Math never lies
Th this short video, Tim Uhler explains how he calculates stud placement for rake walls—walls with angled top plates that fit into the gable ends.
Before getting into the exact steps of the process, here's what Tim has to say about it:
I find it much more productive and safer to build rake walls on the deck and lift them into place. For many years we framed in the gables after the roof was framed and sheathed.
This meant that we had to frame and sheathe the gables, build over hangs, install lookouts, add flyrafters (barge board), etc all up in the air. This is slower and more dangerous.
For most of the last decade we were a framing crew of two. So we developed a method that works very well for 2 people, is easy and efficient. Generally it also means we don’t have to snap lay out.
In our rainy area, snapping lines on a wet floor is almost a non starter.
Basically it boils down to layout. After the bottom plate is layed out, we need to transfer that lay out to the sloped or angled top plate. This is very easy to do.
I prefer to cut everything to the long point of the bevel, so that means all layout on the bottom late is on the “uphill” side of the framing members. Once that plate is layed out, we measure and lay out the king stud and transfer that to the top plate. Then we do the same for the stud layout.
I always figure a middle stud and then layout “up” and “down” from that one.
Now you might ask, couldn’t you just figure it all out, precut it and then assemble it? Absolutely yes. What I have found is that I can’t necessarily trust the framing lumber to be as perfect as the math. So ultimately this is more productive for us.
This is a simple nine-foot wall with a 4/12 pitch.
Layout studs on the shart point of the bevel, so the line represents the long point and the X goes to the short point side.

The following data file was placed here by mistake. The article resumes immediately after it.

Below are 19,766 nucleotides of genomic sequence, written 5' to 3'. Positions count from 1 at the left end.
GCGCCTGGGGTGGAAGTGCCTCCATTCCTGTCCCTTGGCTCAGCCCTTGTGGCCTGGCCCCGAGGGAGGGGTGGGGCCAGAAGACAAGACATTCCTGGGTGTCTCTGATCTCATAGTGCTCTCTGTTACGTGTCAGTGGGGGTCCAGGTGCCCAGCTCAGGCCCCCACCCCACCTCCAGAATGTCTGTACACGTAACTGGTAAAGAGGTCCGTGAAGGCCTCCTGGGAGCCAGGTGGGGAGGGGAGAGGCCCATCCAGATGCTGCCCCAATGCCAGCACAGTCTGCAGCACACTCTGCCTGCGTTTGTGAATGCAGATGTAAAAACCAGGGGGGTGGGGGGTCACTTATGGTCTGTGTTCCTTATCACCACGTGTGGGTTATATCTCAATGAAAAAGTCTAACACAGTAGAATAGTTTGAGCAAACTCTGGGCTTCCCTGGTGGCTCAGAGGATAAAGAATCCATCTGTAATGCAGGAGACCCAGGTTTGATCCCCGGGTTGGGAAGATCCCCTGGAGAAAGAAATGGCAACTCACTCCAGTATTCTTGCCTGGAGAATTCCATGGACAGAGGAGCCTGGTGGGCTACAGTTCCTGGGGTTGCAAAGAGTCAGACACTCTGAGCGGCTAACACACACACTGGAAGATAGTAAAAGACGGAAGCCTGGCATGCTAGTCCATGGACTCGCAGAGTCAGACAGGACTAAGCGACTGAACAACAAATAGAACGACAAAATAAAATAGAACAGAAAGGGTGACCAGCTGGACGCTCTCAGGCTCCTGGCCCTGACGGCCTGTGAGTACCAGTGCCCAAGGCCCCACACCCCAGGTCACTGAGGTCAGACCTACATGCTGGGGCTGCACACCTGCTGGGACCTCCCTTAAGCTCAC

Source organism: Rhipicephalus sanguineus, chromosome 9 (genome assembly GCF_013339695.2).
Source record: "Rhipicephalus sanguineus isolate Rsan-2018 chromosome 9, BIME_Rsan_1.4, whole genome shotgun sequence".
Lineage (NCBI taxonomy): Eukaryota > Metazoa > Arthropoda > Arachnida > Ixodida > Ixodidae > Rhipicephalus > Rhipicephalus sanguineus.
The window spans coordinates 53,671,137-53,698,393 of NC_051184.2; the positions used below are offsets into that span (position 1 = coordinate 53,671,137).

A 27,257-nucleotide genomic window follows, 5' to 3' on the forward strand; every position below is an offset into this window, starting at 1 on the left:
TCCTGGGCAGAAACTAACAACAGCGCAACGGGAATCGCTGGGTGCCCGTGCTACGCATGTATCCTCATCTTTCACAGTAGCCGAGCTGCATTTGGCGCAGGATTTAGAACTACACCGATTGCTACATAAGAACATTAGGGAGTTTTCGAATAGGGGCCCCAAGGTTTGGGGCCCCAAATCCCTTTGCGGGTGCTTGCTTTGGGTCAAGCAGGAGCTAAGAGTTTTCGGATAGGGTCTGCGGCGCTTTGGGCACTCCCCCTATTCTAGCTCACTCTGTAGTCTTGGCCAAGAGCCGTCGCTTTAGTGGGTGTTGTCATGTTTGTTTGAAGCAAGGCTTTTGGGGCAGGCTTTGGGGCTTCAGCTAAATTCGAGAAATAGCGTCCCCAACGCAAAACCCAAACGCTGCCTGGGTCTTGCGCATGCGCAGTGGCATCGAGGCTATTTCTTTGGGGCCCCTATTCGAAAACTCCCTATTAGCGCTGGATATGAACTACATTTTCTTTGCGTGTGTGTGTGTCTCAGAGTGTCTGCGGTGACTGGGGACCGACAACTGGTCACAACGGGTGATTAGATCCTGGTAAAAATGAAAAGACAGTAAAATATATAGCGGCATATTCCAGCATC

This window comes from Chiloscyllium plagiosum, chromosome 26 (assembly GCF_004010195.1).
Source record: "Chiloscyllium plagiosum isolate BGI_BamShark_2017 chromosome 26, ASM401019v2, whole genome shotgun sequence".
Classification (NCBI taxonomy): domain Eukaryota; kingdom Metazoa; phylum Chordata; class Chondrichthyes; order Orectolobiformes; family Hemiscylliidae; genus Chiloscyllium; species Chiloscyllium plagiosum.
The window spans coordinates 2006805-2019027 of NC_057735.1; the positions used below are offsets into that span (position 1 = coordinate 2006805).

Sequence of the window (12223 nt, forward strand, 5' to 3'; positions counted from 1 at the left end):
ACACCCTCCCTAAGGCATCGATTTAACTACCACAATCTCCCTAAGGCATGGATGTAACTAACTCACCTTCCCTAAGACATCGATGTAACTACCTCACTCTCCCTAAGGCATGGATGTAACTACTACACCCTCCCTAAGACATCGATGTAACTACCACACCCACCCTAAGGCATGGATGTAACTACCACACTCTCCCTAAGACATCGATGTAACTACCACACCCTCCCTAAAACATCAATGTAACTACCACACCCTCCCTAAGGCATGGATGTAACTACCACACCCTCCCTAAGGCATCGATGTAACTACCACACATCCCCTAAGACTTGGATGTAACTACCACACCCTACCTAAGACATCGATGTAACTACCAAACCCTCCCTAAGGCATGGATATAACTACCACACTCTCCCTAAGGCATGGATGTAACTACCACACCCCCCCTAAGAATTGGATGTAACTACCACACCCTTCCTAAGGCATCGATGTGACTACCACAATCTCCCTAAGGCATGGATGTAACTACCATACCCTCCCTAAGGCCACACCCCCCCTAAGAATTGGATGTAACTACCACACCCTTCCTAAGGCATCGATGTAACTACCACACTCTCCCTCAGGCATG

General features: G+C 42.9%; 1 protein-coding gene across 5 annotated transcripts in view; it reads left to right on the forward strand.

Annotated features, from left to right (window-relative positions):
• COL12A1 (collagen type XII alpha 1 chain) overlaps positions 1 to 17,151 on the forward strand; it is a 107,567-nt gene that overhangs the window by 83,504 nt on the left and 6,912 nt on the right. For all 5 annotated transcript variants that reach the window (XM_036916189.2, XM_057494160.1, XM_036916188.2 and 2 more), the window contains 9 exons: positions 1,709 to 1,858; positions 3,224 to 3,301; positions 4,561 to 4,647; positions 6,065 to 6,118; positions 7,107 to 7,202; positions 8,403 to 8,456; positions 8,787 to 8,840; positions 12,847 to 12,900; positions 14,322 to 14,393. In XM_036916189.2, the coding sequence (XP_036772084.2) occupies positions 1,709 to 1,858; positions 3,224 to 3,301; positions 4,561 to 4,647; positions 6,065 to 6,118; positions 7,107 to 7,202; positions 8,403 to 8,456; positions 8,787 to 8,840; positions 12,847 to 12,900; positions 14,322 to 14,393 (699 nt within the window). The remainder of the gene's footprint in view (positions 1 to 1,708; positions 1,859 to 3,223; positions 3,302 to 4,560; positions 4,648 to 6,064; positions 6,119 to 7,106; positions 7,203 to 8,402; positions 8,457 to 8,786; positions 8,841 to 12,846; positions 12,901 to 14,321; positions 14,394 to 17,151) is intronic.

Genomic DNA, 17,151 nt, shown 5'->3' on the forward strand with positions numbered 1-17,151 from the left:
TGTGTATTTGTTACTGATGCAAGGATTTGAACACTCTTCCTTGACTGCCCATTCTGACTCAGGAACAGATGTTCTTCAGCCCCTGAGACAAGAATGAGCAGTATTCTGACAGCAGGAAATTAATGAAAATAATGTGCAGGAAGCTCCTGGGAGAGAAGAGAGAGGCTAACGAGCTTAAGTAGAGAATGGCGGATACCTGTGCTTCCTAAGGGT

In this case, the center of the wall can get a stud because there is solid material below.
Rather than use a framing square, or snapping lines on the deck every 24-inches, Tim uses a construction calculator to calculate the diagonal measurement.
Measure the run, which is the distance from the end of the wall to the first stud (24-3/4 in this case), and then punch in the pitch (4/12 in this case) and push the button to learn what the hypotenuse (diagonal) measurement is.
Usually, Tim's crew will layout a middle stud and then calculate the diagonal to go in each direction.
So, if it is 6-feet to the long point of the stud, then punch in 6 feet, 4/12, and get the number.
"Math Never Lies"
Step by step:
- Punch  and then [Feet] and then [Run]
- Next, punch  [Inch] [Pitch] and then [Diagonal]
- The resulting number is 75-7/8 inches along the underside of the sloped top plate to the long point of the stud.
- To get the amount of space between studs, punch in
-  [Run]
-  [Inch] [Pitch] [Diagonal]
- That will calculate a rake measurement of 25-5/8 inches.
Click [Store] and you can keep adding to it to get every stud long point number.
They lay out the King studs first and then fill in the standard studs.
—Tim Uhler is an AwesomeFramer in coastal Washington who also has a heck of a good YouTube channel. You should check it out